Florida Gov. Jeb Bush today signed a wide-ranging bill designed to lower the cost of health insurance and require public disclosure of procedure price as well as patient-safety information.
The new law, which will take effect July 1, creates the Florida Patient Safety Corp., which will study hospitals' mistakes and recommend ways to avoid them. It requires hospitals to provide information on pricing and performance, as well as written estimates.
"When you shop for groceries, you can shop in the newspaper, when you shop for cars, you can compare prices," said state Rep. Frank Farkas (R-St. Petersburg). "But try to do that for a surgical procedure in a hospital or try to do that for a prescription drug. You can't."
The heart of the bill Farkas sponsored attempts to create less expensive options for healthcare coverage.
One provision seeks to lower premiums by requiring insurers to make high-deductible plans available to small employers. Those plans would be linked to health savings accounts, which are similar to Individual Retirement Accounts. Employees would be able to put money in the account tax-free and then use it for healthcare. Unused money can be used for any purpose after the account holder turns 65.
The idea is to encourage people to manage their own healthcare and hopefully make it cheaper.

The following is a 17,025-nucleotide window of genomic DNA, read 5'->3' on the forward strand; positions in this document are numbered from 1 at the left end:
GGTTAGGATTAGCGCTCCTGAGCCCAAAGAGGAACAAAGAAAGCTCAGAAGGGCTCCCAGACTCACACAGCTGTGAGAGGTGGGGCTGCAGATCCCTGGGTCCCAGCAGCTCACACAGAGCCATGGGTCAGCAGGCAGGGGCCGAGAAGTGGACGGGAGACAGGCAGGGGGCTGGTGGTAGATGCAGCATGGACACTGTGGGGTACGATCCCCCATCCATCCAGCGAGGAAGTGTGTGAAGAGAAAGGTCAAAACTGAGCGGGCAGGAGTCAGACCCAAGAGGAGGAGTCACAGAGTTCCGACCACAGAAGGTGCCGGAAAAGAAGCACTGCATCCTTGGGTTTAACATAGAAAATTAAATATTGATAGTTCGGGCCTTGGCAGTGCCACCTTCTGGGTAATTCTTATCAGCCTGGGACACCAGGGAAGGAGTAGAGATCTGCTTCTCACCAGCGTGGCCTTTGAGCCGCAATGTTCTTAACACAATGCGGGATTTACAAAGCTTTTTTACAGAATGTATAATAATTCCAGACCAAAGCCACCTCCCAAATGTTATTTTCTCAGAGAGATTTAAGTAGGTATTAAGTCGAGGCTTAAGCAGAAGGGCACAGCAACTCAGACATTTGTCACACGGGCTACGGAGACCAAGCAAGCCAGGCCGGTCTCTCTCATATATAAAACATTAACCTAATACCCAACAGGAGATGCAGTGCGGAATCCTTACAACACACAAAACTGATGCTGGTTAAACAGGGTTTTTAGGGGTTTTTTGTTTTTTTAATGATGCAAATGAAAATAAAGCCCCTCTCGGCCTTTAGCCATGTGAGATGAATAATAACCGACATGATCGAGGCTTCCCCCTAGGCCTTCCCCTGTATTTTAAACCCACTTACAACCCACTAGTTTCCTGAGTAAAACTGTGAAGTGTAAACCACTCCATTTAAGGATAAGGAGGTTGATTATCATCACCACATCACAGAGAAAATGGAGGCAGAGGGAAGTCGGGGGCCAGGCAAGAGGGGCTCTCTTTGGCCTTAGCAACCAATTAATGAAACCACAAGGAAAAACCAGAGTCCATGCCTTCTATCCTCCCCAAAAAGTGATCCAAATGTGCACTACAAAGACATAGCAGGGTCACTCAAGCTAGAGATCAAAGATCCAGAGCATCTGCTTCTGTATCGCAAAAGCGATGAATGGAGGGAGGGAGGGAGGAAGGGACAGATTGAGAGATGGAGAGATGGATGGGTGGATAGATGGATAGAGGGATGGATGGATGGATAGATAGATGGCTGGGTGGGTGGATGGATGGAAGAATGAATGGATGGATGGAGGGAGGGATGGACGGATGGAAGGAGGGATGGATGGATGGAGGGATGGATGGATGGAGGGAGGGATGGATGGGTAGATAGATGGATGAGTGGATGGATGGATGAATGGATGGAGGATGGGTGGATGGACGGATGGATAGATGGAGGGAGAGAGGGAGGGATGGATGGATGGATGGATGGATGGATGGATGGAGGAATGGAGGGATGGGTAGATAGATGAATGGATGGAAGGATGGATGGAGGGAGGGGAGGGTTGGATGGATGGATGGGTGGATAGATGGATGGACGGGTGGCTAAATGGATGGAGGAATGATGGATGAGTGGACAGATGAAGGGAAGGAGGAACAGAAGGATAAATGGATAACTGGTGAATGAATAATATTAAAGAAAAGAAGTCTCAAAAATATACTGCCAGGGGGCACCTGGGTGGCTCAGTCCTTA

"This empowers consumers--patients, people--to make decisions for themselves, and in doing so I think there will be a greater emphasis on prevention," Bush said. "And if people are healthier, their costs and the cost to society will go down dramatically."
Another provision expands the experimental Health Flex program that permits insurers, health maintenance organizations, local governments and other entities to offer stripped-down insurance coverage to low-income people.
Health insurance companies often cite a list of more than 50 benefits they're required to cover--from maternity care to tests for certain types of cancer--as a big reason insurance costs so much. Low-income Floridians can now be offered a plan that doesn't have much of the required coverage.
The new law also lets small businesses that can't afford to buy health coverage for their employees to band together to try for get better rates. A company with a few workers may not be able to afford insurance, but possibly could if it joined several other small companies in a purchasing pool.
"This will help reverse what has been a temporary tide of more uninsured," Bush said.